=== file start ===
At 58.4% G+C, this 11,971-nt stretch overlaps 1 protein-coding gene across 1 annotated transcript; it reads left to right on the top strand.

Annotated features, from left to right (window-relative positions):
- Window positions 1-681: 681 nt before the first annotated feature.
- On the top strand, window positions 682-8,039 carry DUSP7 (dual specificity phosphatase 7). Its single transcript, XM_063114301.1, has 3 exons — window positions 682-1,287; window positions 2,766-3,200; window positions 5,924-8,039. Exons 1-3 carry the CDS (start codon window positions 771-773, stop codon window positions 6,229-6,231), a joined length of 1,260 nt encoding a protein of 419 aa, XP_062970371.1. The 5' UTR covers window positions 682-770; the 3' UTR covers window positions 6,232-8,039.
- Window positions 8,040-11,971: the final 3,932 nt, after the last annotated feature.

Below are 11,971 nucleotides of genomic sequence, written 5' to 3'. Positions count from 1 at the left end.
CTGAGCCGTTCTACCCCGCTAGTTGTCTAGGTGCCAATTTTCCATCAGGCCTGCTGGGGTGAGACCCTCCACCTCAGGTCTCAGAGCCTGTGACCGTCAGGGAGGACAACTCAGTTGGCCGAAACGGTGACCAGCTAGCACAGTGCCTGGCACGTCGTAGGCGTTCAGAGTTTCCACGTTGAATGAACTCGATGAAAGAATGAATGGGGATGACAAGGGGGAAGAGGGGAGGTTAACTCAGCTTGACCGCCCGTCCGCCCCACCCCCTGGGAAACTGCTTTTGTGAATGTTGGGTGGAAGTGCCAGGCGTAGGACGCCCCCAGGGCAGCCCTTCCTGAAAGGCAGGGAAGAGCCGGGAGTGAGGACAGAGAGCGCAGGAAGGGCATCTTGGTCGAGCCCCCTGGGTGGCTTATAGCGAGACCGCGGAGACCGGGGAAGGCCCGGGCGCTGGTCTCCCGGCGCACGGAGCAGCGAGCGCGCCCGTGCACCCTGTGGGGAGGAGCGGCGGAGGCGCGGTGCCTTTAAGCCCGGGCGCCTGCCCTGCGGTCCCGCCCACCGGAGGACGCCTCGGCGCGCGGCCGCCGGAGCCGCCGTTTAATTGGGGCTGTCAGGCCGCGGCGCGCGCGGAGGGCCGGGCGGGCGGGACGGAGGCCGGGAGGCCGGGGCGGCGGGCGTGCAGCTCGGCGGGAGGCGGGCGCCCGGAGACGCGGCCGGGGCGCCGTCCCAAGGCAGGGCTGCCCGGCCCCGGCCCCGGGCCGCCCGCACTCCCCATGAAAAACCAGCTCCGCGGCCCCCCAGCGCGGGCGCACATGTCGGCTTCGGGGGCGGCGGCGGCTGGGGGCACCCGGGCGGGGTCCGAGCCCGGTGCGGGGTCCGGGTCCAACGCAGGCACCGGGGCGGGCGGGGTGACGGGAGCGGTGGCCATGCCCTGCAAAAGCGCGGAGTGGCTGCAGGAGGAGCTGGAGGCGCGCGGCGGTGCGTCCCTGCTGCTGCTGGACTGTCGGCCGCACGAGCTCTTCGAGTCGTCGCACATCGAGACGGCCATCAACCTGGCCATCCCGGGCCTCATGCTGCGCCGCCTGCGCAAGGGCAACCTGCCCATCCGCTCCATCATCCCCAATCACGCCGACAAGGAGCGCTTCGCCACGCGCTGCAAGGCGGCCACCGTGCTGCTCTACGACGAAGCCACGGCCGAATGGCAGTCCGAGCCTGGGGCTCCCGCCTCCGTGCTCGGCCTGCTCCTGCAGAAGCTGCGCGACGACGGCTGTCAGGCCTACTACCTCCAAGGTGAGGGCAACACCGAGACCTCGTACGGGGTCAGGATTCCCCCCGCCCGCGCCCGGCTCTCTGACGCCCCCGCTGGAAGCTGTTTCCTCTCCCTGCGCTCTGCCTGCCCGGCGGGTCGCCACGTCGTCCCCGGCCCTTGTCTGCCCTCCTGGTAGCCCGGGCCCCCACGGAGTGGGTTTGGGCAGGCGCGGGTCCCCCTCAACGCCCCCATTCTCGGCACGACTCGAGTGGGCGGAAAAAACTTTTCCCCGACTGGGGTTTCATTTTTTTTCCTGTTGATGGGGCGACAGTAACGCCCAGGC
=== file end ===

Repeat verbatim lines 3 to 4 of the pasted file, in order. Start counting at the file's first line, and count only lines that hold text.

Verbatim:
- Window positions 1-681: 681 nt before the first annotated feature.
- On the top strand, window positions 682-8,039 carry DUSP7 (dual specificity phosphatase 7). Its single transcript, XM_063114301.1, has 3 exons — window positions 682-1,287; window positions 2,766-3,200; window positions 5,924-8,039. Exons 1-3 carry the CDS (start codon window positions 771-773, stop codon window positions 6,229-6,231), a joined length of 1,260 nt encoding a protein of 419 aa, XP_062970371.1. The 5' UTR covers window positions 682-770; the 3' UTR covers window positions 6,232-8,039.